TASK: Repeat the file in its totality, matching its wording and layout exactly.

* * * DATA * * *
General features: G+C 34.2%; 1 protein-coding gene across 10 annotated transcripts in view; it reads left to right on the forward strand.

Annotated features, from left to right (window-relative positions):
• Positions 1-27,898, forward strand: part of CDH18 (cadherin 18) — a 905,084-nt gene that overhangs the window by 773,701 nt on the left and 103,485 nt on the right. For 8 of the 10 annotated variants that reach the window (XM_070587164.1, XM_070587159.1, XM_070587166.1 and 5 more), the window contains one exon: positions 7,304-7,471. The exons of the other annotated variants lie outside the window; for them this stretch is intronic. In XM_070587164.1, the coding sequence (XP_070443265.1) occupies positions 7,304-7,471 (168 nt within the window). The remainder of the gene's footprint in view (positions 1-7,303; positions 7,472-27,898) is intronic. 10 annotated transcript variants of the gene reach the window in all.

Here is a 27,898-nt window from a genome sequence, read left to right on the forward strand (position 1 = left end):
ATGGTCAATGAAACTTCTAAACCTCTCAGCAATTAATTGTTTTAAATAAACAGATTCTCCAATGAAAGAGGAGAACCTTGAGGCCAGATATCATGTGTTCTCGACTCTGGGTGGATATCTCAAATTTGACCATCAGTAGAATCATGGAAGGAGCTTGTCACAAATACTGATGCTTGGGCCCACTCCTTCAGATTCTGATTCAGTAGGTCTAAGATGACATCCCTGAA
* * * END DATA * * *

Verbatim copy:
General features: G+C 34.2%; 1 protein-coding gene across 10 annotated transcripts in view; it reads left to right on the forward strand.

Annotated features, from left to right (window-relative positions):
• Positions 1-27,898, forward strand: part of CDH18 (cadherin 18) — a 905,084-nt gene that overhangs the window by 773,701 nt on the left and 103,485 nt on the right. For 8 of the 10 annotated variants that reach the window (XM_070587164.1, XM_070587159.1, XM_070587166.1 and 5 more), the window contains one exon: positions 7,304-7,471. The exons of the other annotated variants lie outside the window; for them this stretch is intronic. In XM_070587164.1, the coding sequence (XP_070443265.1) occupies positions 7,304-7,471 (168 nt within the window). The remainder of the gene's footprint in view (positions 1-7,303; positions 7,472-27,898) is intronic. 10 annotated transcript variants of the gene reach the window in all.

Here is a 27,898-nt window from a genome sequence, read left to right on the forward strand (position 1 = left end):
ATGGTCAATGAAACTTCTAAACCTCTCAGCAATTAATTGTTTTAAATAAACAGATTCTCCAATGAAAGAGGAGAACCTTGAGGCCAGATATCATGTGTTCTCGACTCTGGGTGGATATCTCAAATTTGACCATCAGTAGAATCATGGAAGGAGCTTGTCACAAATACTGATGCTTGGGCCCACTCCTTCAGATTCTGATTCAGTAGGTCTAAGATGACATCCCTGAA